“These things . . . were written for a warning to us upon whom the ends of the systems of things have come.”
1, 2. Why will we consider the examples of four kings of Judah?
IF YOU saw someone slip and fall on a path, would you not be careful when walking on that same pathway? By considering the mistakes of others, we may be helped to avoid making the same errors. This is also true of our spiritual course. We can learn valuable lessons from the mistakes of others, including those recorded in the Bible.
2 The four Judean kings who were considered in the preceding article served Jehovah with a complete heart. Still, they made some serious mistakes. What can we learn from their experiences, and how can we avoid a similar course? Meditating on these examples can help us to benefit from the things that were written beforehand for our instruction.
RELYING ON HUMAN WISDOM LEADS TO DISASTER
3-5. (a) Though Asa’s heart was complete toward Jehovah, what problem did he face? (b) Why might Asa have relied on humans when Baasha came up against Judah?
3 Let us first consider Asa and see how God’s Word can influence our life. Asa relied on Jehovah when a million Ethiopians came against Judah; yet, he failed to do so when Baasha the king of Israel began to fortify Ramah, a city bordering Asa’s domain. (2 Chron. 16:1-3) In the latter case, Asa relied on his own wisdom and bribed King Ben-hadad of Syria to attack Baasha. Did Asa’s tactic succeed? “When Baasha heard of it,” the Bible reports, “he immediately quit building Ramah and abandoned his work on it.” (2 Chron. 16:5) So Asa’s strategy worked
4 How, though, did Jehovah view Asa’s course? God sent his spokesman Hanani to reprimand Asa for not relying on Jehovah. (Read 2 Chronicles 16:7-9.) “From now on,” Hanani said, “there will be wars against you.” Baasha was turned away; however, Asa and his people experienced wars for the rest of his reign.
5 As we noted in the preceding article, God examined Asa’s heart and judged it to be complete with Him. (1 Ki. 15:14) In God’s eyes, Asa’s devotion was basically sound, satisfying divine requirements. Still, he had to reap the consequences of his unwise course. In dealing with Baasha, what led Asa to rely on humans
6. What can we learn from Asa’s mistake? Illustrate.
6 Will the account about Asa move us to examine our own course of action? When we face problems that seem too much for us to deal with, it may be easy to see the need to rely on Jehovah. But what do we do when we have to cope with smaller issues of daily life? Do we resort to human thinking by trying to solve them in our own way? Or do we look for Bible principles and try to apply them, thus showing that we rely on Jehovah’s way to solve problems? For example, on occasion you may face some opposition from your family regarding attending meetings or an assembly. You ask Jehovah to direct you and help you discern the best way to handle the situation. Or what if you lose your job, and you are having difficulty finding another? When speaking with a prospective employer, would you still inform him that you will be attending weekday meetings regularly? Whatever the problem may be, we do well to heed the words of the psalmist who said: “Commit your way to Jehovah; rely on him, and he will act in your behalf.”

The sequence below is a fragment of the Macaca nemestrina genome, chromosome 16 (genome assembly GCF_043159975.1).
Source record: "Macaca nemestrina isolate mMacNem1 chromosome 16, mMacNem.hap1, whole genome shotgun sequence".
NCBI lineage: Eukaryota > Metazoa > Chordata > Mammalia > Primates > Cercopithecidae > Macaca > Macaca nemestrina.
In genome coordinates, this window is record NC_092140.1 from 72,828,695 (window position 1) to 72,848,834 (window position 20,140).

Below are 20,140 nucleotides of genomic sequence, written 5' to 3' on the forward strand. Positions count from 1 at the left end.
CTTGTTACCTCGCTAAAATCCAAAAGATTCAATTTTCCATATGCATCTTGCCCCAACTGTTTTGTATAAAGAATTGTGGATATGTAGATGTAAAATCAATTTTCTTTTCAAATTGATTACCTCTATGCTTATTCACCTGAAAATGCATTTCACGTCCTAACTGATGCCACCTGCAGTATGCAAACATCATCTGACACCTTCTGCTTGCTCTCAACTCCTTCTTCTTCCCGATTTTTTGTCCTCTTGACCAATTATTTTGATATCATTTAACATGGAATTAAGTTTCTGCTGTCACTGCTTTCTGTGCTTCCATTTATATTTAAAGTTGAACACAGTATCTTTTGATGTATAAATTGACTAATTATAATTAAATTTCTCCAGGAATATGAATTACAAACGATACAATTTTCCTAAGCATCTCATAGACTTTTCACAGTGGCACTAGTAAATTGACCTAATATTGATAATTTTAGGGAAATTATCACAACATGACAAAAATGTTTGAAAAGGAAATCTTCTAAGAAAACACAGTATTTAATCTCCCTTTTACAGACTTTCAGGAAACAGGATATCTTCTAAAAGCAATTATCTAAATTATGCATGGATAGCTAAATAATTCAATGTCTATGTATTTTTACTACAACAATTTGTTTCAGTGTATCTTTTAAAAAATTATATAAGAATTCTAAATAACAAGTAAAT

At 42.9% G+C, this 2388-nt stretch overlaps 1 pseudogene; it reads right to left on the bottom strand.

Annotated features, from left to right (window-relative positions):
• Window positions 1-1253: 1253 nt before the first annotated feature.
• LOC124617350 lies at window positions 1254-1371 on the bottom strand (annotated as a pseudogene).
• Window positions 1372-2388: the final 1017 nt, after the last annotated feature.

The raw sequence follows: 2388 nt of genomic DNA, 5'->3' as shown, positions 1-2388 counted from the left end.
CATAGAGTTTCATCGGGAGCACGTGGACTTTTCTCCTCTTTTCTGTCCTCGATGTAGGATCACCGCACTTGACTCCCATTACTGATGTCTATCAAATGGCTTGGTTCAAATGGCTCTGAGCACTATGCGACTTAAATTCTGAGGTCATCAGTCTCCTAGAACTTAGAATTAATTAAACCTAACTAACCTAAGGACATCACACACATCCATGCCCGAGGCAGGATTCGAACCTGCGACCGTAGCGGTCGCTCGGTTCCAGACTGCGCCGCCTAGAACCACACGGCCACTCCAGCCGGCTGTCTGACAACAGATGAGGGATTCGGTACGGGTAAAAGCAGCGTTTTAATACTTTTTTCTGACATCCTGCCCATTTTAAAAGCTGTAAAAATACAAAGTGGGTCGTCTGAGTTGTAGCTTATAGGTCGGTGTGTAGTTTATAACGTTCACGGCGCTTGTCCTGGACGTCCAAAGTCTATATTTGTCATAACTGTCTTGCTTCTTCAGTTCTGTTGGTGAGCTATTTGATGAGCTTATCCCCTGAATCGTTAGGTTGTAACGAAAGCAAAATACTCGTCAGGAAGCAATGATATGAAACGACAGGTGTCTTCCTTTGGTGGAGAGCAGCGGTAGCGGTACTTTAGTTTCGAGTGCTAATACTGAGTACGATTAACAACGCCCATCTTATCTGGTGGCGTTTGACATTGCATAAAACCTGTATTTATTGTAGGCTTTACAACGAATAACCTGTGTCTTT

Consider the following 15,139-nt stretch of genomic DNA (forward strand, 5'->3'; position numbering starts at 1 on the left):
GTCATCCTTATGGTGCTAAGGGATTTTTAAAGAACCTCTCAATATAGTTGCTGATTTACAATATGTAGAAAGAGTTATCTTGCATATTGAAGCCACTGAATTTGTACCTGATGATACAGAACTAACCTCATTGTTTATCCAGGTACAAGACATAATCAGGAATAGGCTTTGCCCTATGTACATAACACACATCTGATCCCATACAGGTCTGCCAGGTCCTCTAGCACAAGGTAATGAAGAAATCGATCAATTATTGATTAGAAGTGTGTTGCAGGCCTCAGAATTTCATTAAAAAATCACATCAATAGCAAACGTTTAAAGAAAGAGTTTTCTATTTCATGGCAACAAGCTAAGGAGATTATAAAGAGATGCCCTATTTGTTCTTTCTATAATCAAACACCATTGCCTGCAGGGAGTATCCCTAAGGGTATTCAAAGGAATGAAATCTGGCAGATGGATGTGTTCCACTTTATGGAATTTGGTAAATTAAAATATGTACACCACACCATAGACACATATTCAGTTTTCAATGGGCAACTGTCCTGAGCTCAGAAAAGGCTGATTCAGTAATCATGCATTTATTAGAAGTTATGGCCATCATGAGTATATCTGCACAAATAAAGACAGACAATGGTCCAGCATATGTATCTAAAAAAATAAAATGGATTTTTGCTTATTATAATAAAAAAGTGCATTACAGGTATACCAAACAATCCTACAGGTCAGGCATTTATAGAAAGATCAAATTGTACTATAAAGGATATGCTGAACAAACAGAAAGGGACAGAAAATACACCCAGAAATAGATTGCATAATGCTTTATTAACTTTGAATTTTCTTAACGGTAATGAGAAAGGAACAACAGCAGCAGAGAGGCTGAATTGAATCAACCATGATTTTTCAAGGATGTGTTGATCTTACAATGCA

WHAT CAN BAD ASSOCIATIONS DO TO YOU?
7, 8. Jehoshaphat made what mistakes, and with what results? (See opening picture.)
7 What about Asa’s son Jehoshaphat? He had many desirable qualities. By relying on God, Jehoshaphat did much good. Yet, he also made unwise decisions. For example, he formed a marriage alliance with wicked King Ahab of the northern kingdom. And despite a warning from the prophet Micaiah, Jehoshaphat joined Ahab in fighting against the Syrians. In the battle, Jehoshaphat narrowly avoided being killed. Then he returned to Jerusalem. (2 Chron. 18:1-32) At that, the prophet Jehu asked him: “Is it the wicked you should be helping, and is it those who hate Jehovah you should love?”
8 Did Jehoshaphat learn from that experience? While he did continue to show zeal in wanting to please God, it seems that he did not learn from the experience with Ahab and from Jehu’s warning words. Jehoshaphat forged another unwise alliance. It was with an enemy of God, this time with the son of Ahab, wicked King Ahaziah. Jehoshaphat and Ahaziah built ships together, which ended up being wrecked, not accomplishing the purpose for which they were built.
9. How can bad association affect our whole life?
9 Reading the accounts of Jehoshaphat ought to move us to examine our own life. How so? Well, overall Jehoshaphat was a good king. He did what was right and “searched for Jehovah with all his heart.” (2 Chron. 22:9) Still, he was not immune to the effect of bad associations. Recall this inspired proverb: “The one walking with the wise will become wise, but the one who has dealings with the stupid will fare badly.” (Prov. 13:20) On the one hand, we may be trying to help interested ones into the truth. Yet, Jehoshaphat’s unnecessary dealings with Ahab almost cost him his life. Similarly, our having unnecessary association with those who do not serve Jehovah involves risks.
10. (a) What lesson about getting married can we learn from Jehoshaphat? (b) What should we bear in mind when faced with the problem of bad associations?
10 What practical lesson can we draw from the experience of Jehoshaphat? A Christian may begin to have romantic feelings for someone who does not love Jehovah, thinking that a suitable mate cannot be found among true Christians. Or a Christian may feel pressure from unbelieving relatives to get married ‘before it is too late.’ Furthermore, some may feel like one sister, who said: “We are hardwired to want love and companionship.” What is a Christian to do? Meditating on what happened to Jehoshaphat can help. He usually looked to God for direction. (2 Chron. 18:4-6) But what happened when Jehoshaphat associated with Ahab, who had no love for Jehovah? Jehoshaphat should have borne in mind that Jehovah’s eyes look for those whose heart is complete toward him. In our time too, God’s eyes are “roving about through all the earth,” and he is ready “to show his strength” in our behalf. (2 Chron. 16:9) He understands our situation and loves us. Do you have faith that God will fill your needs for love and companionship in a satisfying way? Be sure that at some point, he will do so!